Epigenetic "profiling" identifies potential targets for treatment of COPD

Scientists have established a detailed epigenetic profile of COPD fibroblasts, identifying potential targets for COPD treatment

30-May-2023 - Germany
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About 600 million people worldwide are affected by COPD. The disease is characterized by chronic inflammation, progressive narrowing of the airways and destruction of the alveoli. Despite the worldwide prevalence of the condition, it is not yet known what molecular mechanisms underlie the impaired lung fibroblast function in COPD. "For example, we know that smoking - the main risk factor for COPD - strongly alters the epigenome of lung cells. However, we do not yet know what epigenetic changes occur in lung fibroblasts during disease progression and how these changes trigger aberrant signaling pathways that drive the impaired functions of fibroblasts in COPD," said Maria Llamazares-Prada of the German Cancer Research Center (DKFZ), one of the first authors of the current study.

Changes in cellular programs are driven by a variety of epigenetic modifications. These chemical marks influence which genes are read and which are not. The best-studied epigenetic mechanism is the attachment of methyl groups to DNA.

Alterations in the methylation pattern in COPD have been studied before, but mostly in mixed cell populations. Together with colleagues from Cardiff University, the Translational Lung Research Center, Boehringer Ingelheim and the BioMedX Institute in Heidelberg, Uwe Schwartz and Llamazares have now for the first time analyzed the methylome of isolated COPD fibroblasts at different disease stages at high resolution.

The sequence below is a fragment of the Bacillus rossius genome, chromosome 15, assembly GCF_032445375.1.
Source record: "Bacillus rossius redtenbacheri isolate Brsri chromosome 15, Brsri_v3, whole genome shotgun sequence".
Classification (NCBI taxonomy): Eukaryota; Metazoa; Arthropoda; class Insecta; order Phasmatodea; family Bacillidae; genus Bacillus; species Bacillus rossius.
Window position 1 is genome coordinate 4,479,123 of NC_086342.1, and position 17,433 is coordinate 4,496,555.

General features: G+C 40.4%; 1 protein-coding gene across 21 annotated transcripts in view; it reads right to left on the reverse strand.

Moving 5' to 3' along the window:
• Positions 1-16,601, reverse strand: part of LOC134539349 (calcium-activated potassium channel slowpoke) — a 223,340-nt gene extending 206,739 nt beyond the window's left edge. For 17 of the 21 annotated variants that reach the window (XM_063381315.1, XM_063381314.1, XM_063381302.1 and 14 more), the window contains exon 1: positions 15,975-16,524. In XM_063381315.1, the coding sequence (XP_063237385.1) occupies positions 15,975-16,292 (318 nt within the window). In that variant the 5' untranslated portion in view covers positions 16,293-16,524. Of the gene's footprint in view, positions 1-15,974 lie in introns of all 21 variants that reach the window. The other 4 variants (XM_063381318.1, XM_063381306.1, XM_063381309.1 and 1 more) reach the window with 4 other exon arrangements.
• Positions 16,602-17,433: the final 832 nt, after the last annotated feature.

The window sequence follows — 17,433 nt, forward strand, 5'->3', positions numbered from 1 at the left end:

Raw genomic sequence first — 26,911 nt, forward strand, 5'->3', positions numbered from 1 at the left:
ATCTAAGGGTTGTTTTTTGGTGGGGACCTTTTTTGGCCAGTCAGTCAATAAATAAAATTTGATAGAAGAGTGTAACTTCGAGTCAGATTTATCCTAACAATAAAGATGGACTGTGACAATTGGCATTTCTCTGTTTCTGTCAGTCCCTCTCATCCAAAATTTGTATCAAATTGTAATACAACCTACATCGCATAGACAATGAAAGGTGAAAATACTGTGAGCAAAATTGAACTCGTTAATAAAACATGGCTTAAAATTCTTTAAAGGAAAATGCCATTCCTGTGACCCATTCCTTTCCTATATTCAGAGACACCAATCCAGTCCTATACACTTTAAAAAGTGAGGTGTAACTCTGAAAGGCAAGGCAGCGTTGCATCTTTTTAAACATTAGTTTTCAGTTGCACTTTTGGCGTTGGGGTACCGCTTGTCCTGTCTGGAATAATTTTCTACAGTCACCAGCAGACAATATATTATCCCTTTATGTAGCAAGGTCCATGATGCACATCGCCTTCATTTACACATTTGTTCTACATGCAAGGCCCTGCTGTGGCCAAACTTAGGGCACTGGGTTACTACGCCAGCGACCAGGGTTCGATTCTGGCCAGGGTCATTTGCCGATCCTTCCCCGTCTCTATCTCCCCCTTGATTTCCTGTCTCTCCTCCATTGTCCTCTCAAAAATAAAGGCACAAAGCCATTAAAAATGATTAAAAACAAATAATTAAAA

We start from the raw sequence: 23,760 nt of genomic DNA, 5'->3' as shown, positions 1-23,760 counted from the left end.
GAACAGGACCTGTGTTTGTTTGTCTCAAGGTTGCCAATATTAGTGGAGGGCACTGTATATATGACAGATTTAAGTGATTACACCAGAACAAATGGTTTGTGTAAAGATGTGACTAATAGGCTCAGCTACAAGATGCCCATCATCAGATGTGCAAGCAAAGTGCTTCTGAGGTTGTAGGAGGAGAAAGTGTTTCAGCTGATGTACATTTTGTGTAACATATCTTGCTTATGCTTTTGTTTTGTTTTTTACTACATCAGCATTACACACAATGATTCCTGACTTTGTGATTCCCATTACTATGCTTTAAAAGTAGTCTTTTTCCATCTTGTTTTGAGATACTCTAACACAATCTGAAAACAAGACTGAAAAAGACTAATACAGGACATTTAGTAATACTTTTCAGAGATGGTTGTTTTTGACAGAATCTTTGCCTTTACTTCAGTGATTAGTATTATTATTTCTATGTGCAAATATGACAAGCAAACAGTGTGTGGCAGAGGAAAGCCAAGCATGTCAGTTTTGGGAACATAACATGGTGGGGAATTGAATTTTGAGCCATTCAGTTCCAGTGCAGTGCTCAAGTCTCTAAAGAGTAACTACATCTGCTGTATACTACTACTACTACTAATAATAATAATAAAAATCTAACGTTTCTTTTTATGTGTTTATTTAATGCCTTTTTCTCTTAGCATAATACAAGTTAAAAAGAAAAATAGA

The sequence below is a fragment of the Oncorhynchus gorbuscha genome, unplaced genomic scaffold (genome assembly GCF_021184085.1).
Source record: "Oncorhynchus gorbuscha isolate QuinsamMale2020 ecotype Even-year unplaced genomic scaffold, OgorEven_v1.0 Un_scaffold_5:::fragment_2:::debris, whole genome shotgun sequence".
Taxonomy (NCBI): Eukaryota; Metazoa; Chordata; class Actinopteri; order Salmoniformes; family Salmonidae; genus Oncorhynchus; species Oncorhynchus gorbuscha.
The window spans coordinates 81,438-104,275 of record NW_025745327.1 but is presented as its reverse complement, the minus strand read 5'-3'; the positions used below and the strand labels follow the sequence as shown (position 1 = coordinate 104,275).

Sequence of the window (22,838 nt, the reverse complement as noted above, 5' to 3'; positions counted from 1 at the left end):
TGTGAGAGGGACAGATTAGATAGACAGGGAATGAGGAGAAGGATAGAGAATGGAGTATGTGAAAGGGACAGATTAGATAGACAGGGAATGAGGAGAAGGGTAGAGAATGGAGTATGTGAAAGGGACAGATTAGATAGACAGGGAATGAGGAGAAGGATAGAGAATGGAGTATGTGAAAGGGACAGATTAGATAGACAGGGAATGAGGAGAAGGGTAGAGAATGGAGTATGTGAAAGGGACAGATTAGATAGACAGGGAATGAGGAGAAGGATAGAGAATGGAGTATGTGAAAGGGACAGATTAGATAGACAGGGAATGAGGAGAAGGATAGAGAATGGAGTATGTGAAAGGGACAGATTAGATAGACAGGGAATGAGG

The researchers found that significant methylation changes occur early in the disease, particularly in regulatory regions of the genome. Specific proteins can dock to these regions of the genome, activating or inhibiting transcription and thereby affecting the activity of various genes.

An important finding of the team was that regions with altered methylation patterns contain binding sites for the two transcription factors TCF21 and FOSL2/FRA2. TCF21 and FOSL2/FRA2 regulate important cellular processes associated with COPD in fibroblasts. This discovery, in conjunction with the integration of DNA methylation and gene expression data, led to the selection of 110 candidate genes that may control COPD-typical changes in fibroblasts.

Renata Z. Jurkowska of Cardiff University (UK), lead author of the study, explains, "Our goal was to support the development of new diagnostic strategies for early-stage COPD and also to find evidence for genes with potential disease-driving properties. Further research is now needed to determine which target genes in the lung fibroblasts are controlled in their activity by the regulators we identified and what specific role they play in disease development. The results open a new window to understanding the epigenetic basis of COPD and could contribute to innovative treatment approaches for this incurable disease."

Note: This article has been translated using a computer system without human intervention. LUMITOS offers these automatic translations to present a wider range of current news. Since this article has been translated with automatic translation, it is possible that it contains errors in vocabulary, syntax or grammar. The original article in German can be found here.

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